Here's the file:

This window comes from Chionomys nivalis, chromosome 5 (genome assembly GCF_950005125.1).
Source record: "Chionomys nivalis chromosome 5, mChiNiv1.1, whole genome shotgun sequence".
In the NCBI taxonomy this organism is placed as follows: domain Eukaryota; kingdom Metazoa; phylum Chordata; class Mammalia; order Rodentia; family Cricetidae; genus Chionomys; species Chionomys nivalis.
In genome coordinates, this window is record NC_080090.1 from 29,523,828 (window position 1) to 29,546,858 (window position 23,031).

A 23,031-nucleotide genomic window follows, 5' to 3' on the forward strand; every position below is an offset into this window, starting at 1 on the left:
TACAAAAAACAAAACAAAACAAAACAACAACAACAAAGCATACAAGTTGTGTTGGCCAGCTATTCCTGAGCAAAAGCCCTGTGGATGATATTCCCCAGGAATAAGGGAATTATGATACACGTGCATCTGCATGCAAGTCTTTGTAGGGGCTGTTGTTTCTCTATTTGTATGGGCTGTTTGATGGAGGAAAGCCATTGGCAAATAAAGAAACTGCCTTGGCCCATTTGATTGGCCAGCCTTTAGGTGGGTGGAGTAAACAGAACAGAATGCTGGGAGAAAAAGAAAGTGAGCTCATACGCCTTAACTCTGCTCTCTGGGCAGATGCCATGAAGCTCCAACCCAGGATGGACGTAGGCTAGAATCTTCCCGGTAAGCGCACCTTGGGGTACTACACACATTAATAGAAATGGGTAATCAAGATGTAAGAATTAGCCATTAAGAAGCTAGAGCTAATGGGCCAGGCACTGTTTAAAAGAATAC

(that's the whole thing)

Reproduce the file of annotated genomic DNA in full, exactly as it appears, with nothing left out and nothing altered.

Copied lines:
This window comes from Chionomys nivalis, chromosome 5 (genome assembly GCF_950005125.1).
Source record: "Chionomys nivalis chromosome 5, mChiNiv1.1, whole genome shotgun sequence".
In the NCBI taxonomy this organism is placed as follows: domain Eukaryota; kingdom Metazoa; phylum Chordata; class Mammalia; order Rodentia; family Cricetidae; genus Chionomys; species Chionomys nivalis.
In genome coordinates, this window is record NC_080090.1 from 29,523,828 (window position 1) to 29,546,858 (window position 23,031).

A 23,031-nucleotide genomic window follows, 5' to 3' on the forward strand; every position below is an offset into this window, starting at 1 on the left:
TACAAAAAACAAAACAAAACAAAACAACAACAACAAAGCATACAAGTTGTGTTGGCCAGCTATTCCTGAGCAAAAGCCCTGTGGATGATATTCCCCAGGAATAAGGGAATTATGATACACGTGCATCTGCATGCAAGTCTTTGTAGGGGCTGTTGTTTCTCTATTTGTATGGGCTGTTTGATGGAGGAAAGCCATTGGCAAATAAAGAAACTGCCTTGGCCCATTTGATTGGCCAGCCTTTAGGTGGGTGGAGTAAACAGAACAGAATGCTGGGAGAAAAAGAAAGTGAGCTCATACGCCTTAACTCTGCTCTCTGGGCAGATGCCATGAAGCTCCAACCCAGGATGGACGTAGGCTAGAATCTTCCCGGTAAGCGCACCTTGGGGTACTACACACATTAATAGAAATGGGTAATCAAGATGTAAGAATTAGCCATTAAGAAGCTAGAGCTAATGGGCCAGGCACTGTTTAAAAGAATAC